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Online Flower Companies Get Ready For One Of The Busiest Season Yet

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February 7, 2011

OTTAWA—Bloomex Canada is preparing for one of its busiest times of the year: Valentine's Day. For the past decade online flower companies have been growing at a rapid rate surpassing their store-front competitors.

"It's a definite trend," said Dimitri Lokhonia, president of Bloomex, Canada's largest National online floral company. "People are ordering online as opposed to going to local florists because it is convenient, and consumers have the ability to find what they want for a cheaper price."

Following the millennium, a new generation of business savvy individuals seized the opportunity to have virtually limitless sales opportunities due to the invention of the Internet. Suddenly firms with the right attitude and the adoption of a clever business-model were able to go viral and created a level playing field in a world that had been largely dominated by mom and pop corporations. Since the floral industry was largely overpriced, floral entrepreneurs became determined to use the web to their advantage. Where there was already an enormous demand to acquire low cost beautiful flowers, Bloomex rose to supply.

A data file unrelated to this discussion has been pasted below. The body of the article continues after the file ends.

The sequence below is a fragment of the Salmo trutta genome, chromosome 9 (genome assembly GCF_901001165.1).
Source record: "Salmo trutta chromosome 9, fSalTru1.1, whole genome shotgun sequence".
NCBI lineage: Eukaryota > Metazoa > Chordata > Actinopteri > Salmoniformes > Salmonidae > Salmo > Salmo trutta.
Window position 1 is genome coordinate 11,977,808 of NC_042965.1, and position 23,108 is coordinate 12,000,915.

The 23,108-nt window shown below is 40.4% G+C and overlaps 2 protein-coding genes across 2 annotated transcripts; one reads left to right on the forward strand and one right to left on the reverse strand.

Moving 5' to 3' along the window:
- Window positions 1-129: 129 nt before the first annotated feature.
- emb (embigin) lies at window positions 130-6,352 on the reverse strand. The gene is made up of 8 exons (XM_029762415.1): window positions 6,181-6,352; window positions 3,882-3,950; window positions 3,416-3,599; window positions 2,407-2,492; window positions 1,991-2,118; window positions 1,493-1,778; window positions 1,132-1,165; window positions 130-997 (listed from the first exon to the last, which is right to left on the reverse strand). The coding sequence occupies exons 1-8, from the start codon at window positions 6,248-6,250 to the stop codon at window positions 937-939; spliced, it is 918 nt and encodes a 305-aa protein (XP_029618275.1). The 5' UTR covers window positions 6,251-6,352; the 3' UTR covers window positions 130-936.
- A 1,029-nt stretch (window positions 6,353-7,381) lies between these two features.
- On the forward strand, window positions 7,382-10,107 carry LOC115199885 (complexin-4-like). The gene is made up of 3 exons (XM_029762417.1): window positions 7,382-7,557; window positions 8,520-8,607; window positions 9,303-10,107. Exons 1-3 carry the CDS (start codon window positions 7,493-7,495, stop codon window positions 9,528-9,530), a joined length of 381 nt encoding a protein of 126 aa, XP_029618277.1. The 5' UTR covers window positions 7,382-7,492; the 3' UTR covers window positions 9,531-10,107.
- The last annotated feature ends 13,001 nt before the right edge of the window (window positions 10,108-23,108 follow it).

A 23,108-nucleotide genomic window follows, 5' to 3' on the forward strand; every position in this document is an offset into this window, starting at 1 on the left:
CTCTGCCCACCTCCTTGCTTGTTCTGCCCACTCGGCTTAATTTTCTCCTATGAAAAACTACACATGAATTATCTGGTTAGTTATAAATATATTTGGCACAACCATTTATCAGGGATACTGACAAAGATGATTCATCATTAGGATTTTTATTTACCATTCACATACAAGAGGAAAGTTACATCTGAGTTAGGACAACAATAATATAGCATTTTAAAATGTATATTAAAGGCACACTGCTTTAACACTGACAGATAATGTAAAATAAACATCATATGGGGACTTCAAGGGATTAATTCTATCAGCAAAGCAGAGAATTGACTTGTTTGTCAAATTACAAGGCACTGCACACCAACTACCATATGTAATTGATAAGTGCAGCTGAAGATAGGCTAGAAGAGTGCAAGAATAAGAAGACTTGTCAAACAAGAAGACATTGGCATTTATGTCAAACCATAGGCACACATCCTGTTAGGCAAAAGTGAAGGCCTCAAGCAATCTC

"Since 2005 we have continued to grow at a rapid rate," said Lokhonia, "more and more consumers are shifting to online purchases due to the fact that it's less time consuming and cheaper. In today's world we are busy, end of story. If there's a way to do something faster where we can save money, then most of the time we all will."

Since it began, Bloomex continues to expand year after year.

"The first Valentine's Day we had in 2006, we had 54 deliveries," said Lokhonia, "This year we will be doing over 11,000."

The major difference between online flower companies versus local retailers is that this production model eliminates the "middle man" so to speak. Flowers are shipped directly from growers to production facilities (located in eight major cities throughout Canada), where a team of designers create them in accordance with an order.

"Because we have been able to bring in a new supply chain and distribution channel, we have been able to cut major costs and thus offer a quality product at a much better price," said Lokhonia.

Evidence suggests that over the next few years the floral market will continue to shift from face-to-face retail sales to online.

"Walk in floral retail will likely be taken over by mass retailers," said Lokhonia. "Loblaws, Costco, etc. Delivery business will go online. Only local flower shops specializing in specific niches such as wedding, funeral, high end design will survive."


For more information contact:

Sheila Bowes

Public Relations Coordinator, Bloomex


[email protected]